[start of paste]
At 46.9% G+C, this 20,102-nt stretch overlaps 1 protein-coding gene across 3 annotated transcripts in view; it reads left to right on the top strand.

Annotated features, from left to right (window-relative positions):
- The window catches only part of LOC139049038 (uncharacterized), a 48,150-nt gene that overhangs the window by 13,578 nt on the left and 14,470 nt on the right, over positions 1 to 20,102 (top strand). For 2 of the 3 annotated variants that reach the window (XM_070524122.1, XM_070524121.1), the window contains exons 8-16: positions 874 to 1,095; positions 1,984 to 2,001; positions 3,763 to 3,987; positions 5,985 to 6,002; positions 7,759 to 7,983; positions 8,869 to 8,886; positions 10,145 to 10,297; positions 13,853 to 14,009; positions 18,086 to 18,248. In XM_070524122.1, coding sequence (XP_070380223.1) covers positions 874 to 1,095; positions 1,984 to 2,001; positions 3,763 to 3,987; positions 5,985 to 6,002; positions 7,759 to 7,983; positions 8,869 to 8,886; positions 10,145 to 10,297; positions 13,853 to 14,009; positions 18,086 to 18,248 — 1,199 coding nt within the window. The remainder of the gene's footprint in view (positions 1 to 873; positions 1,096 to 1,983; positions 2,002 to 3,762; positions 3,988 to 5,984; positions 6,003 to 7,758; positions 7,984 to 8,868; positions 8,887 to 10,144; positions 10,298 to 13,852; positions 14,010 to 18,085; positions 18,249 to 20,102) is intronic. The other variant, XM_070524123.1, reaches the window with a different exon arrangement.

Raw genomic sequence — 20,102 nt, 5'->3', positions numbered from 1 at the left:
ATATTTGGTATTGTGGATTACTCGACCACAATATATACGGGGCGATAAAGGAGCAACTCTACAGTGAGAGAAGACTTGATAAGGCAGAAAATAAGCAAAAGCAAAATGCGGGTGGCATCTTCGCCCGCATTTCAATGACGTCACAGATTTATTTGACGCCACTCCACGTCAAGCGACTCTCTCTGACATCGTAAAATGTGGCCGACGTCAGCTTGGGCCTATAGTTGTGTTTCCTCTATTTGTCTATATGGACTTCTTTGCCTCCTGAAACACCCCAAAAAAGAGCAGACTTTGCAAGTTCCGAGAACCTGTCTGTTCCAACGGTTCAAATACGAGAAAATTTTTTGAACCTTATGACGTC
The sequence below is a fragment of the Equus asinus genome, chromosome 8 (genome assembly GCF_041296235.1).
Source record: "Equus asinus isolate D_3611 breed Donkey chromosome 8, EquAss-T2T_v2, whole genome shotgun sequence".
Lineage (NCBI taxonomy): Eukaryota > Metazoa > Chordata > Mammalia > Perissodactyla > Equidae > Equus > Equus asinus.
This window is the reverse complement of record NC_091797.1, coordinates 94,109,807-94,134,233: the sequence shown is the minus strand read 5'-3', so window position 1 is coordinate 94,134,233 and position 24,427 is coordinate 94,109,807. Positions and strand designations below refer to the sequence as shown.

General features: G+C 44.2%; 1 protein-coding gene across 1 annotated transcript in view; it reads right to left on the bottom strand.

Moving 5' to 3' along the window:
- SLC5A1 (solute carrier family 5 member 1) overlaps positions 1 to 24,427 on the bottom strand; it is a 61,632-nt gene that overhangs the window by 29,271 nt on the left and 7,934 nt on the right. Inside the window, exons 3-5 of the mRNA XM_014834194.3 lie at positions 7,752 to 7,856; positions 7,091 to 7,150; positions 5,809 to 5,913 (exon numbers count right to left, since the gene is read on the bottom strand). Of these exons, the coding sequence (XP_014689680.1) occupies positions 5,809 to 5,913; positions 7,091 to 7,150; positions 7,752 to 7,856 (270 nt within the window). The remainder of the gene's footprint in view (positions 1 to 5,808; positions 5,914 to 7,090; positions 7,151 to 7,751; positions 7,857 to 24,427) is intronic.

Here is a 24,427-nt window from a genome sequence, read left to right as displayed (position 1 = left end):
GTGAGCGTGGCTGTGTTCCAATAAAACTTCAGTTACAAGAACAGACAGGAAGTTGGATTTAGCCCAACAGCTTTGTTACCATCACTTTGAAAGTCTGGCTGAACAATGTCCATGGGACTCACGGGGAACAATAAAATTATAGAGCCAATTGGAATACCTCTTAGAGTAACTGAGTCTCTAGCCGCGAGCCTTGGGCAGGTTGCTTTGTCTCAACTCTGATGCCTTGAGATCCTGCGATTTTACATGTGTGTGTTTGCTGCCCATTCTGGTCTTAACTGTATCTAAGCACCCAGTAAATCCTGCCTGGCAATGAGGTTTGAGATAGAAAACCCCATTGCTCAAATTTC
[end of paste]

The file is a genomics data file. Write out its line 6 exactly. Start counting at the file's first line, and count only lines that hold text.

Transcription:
The sequence below is a fragment of the Equus asinus genome, chromosome 8 (genome assembly GCF_041296235.1).